On one hand, it seems rather post-apocalyptic, but whilst in one of the various Coronavirus-related management meetings we are now routinely holding, it also struck me that this might be a vision of the future. Granted it has been hastened along due to the rapidity with which Coronavirus has spread and the global reaction to it, but could this be the new reality for work, and to an extent, society?

Flexible working, remote access to our workplace systems and video/streamed calls have all been around for some time, but adoption is still not universal. The traditional “9-5” way of working has long been seen as antiquated by those at a more junior level at least, but in some quarters, modernising practices has proven difficult. Cost, concerns about productivity and technology have all been impediments. Whilst “Presenteeism” is becoming frowned upon, and being physically present in a building is no guarantee of productivity or success, it has proven difficult to shake old habits. However, a significant number of businesses are now being forced to adopt these practices.

Reducing time spent commuting, being able to catch up with family and do more for our physical and mental health are all clear benefits. Given that we spend a disproportionate amount of time glued to screens, whether they be computers, mobile devices or consoles, working remotely may actually result in more time being freed up to do other things (assuming of course that we aren’t in “lock down”).

Relationships are still vital in business, but increasingly, in today’s digital marketplace, trust is something which has to be earned remotely. The need to physically meet has reduced. Perhaps this could be the catalyst for change.

There are clearly challenges, not least because this has been forced on many businesses abruptly, without chance to fully prepare and assess best practice. In the current economic uncertainty, embarking on new projects or organisational change is clearly a risk, but it may bring longer-term benefits.

The environmental impact will be significant, with huge reductions in our respective carbon footprints, something which Greta Thunberg could only have dreamed of. We will also have to consider new and inventive ways of propelling ourselves into the marketplace, when lunches, drinks and seminars are not possible. Many of us already use podcasts, webinars and virtual meetings, and if it drives innovation in terms of content, this has to be a good thing. What makes your podcast more interesting than listening to “That Peter Crouch Podcast” for example?

Ironically, given the above, one thing that seems to get overlooked in all of the excitement at home working is the realisation that isolation is not good for us. We are ultimately a tribe, and being outside that community group (large or small) for significant periods of time is likely to have detrimental effects on our mental well-being. Think about Christmas – once the initial excitement is done, the feasting and drinking has reached its peak and the presents are gathering dust, we’re all ready to get back to work. That all happens in the space of 2-3 weeks. Imagine extrapolating that feeling over 1-2 months…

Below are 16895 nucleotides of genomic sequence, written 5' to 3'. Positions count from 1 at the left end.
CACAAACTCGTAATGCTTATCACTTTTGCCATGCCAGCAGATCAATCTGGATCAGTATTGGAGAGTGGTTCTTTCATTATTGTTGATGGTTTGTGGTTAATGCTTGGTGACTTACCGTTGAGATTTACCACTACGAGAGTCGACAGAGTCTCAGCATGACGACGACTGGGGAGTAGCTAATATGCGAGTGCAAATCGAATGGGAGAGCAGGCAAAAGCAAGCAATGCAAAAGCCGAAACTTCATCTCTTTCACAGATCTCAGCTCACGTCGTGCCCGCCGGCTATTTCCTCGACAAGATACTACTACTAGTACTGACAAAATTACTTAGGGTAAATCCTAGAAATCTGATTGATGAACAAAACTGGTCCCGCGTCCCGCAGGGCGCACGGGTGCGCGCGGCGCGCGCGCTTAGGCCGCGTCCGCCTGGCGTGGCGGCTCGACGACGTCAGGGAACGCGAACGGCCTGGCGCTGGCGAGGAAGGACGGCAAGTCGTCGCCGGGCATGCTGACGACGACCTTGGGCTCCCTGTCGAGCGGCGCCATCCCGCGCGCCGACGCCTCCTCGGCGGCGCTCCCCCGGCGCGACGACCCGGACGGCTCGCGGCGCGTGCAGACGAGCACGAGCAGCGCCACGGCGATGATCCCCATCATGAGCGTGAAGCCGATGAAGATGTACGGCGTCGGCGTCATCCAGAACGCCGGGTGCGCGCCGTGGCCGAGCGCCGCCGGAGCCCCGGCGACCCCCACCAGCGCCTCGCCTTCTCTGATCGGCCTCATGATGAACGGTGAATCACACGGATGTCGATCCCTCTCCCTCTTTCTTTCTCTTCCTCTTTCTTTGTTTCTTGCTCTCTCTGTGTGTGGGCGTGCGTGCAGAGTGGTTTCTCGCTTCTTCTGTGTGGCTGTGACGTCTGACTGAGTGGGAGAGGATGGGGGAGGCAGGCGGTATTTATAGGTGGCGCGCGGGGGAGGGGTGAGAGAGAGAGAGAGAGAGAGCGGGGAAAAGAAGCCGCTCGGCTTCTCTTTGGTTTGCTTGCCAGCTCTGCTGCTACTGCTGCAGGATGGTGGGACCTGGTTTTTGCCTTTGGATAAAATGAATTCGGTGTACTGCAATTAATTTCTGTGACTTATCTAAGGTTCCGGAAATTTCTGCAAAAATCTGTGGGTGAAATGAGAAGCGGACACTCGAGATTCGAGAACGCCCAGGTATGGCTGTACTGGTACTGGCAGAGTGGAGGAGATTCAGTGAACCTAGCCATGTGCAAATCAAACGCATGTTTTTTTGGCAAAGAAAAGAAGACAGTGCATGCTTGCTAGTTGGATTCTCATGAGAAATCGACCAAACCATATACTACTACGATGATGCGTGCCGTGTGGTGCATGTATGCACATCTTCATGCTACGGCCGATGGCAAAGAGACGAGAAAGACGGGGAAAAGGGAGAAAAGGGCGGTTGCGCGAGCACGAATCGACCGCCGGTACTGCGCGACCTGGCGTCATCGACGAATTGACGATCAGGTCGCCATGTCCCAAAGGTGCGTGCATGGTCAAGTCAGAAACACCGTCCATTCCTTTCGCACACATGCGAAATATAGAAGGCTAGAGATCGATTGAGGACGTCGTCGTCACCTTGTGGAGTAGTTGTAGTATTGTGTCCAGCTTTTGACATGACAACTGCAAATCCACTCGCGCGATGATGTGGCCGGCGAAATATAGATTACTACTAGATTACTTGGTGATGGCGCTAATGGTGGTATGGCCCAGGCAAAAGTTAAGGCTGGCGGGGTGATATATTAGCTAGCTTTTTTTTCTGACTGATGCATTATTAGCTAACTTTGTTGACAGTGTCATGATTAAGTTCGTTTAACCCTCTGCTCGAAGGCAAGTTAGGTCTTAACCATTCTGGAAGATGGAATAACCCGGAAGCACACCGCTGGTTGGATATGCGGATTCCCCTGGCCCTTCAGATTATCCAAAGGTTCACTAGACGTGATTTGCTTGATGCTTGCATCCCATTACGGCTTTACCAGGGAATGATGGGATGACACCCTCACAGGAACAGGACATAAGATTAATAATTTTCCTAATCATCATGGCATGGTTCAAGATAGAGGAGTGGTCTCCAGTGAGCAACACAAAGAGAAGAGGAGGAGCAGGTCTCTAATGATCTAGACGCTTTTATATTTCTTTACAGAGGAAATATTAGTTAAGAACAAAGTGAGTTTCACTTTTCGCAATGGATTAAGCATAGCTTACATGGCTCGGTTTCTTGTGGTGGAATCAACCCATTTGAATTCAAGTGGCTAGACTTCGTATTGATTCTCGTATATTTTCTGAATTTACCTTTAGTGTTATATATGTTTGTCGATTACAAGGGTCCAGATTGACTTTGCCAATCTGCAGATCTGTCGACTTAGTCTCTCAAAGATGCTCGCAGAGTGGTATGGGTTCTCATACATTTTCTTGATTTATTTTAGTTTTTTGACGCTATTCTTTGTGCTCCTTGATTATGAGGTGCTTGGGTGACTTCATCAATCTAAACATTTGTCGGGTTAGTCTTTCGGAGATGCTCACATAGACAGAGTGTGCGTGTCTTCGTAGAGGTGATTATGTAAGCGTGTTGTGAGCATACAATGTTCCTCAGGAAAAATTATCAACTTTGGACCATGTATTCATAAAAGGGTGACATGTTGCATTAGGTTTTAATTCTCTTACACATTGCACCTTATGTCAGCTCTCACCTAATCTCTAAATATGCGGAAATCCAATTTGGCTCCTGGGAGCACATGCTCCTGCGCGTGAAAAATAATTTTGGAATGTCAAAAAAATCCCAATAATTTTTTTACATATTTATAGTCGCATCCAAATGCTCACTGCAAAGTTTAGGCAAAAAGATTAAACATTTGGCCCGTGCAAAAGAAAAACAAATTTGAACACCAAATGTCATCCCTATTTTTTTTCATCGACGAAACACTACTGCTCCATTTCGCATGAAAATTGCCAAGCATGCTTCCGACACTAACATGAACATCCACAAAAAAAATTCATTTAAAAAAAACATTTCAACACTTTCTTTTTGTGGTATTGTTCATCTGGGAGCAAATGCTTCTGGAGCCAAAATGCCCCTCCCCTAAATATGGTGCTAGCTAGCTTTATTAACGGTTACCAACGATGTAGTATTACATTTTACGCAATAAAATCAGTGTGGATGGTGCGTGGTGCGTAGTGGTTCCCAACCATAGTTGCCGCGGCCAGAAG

It is vital that whilst we all work remotely or self-isolate as necessary, that we continue to keep in touch, whether it be via emails, calls or shouting over the fence to neighbours.

Share
Twitter LinkedIn Email Save as PDF
Key contacts

Richard Field

Partner: Guernsey

T +44 (0)1481 755 610
E Email Richard

Richard Sheldon

Group Partner*: Guernsey, Jersey

T +44 (0)1481 755 904
E Email Richard

Anthony Williams

Partner: Guernsey

T +44 (0)1481 755 622
E Email Anthony

More Publications
19 Mar 2020 |

Changes to Guernsey’s Corporate Insolvency Law and the Winding Up of Foreign Companies

January 2020 saw the States of Guernsey pass of the Companies (Guernsey) Law, 2008 (Insolvency) (Ame...

Contributors: Andrew Murphy
13 Mar 2020 |

Appleby contributes five chapters to Global Legal Insights – Fund Finance 2020

Appleby provided five chapters to the Global Legal Insights - Fund Finance 2020 Guide. The publicati...

28 Feb 2020 |

Climate Change for Investors

Innovation is a multi-faceted concept; it might involve wholesale technical change, utilising cuttin...

Contributors: Paula Fry
17 Feb 2020 |

Reflections on The "Combatting and Investigating Financial Crime" Seminar

Appleby recently hosted a breakfast seminar on practical experiences of combatting and investigating...

4 Feb 2020 |

Question(ing) Time

2020 - a new year, combined with a new decade. For some, it brings a newfound (and likely short-live...

31 Jan 2020 |

Brexit Day has arrived: What does that mean for Jersey, Guernsey and the Isle of Man?

Brexit Day has arrived, and at 11 o’clock this evening the UK’s EU membership will come to an en...

19 Dec 2019 |

Substance Matters

In 2017, the EU Code of Conduct Group (the Group) reviewed the tax policies of various non-EU countr...

Contributors: Jennifer Rosser
11 Dec 2019 |

Channel Islands: Year in Review

2019 has been an interesting year for the Channel Islands, to say the least. Global macro-economic ...

Contributors: Jeremy Berchem
9 Dec 2019 |

Chasing Rainbows

By definition, unicorns are rare and elusive. Whilst the term was first coined in 2013 to describe a...

Contributors: Jeremy Berchem
2 Dec 2019 |

Population Management - The Real Story

It is sometimes easy to criticise the States of Guernsey for various policies they have put in place...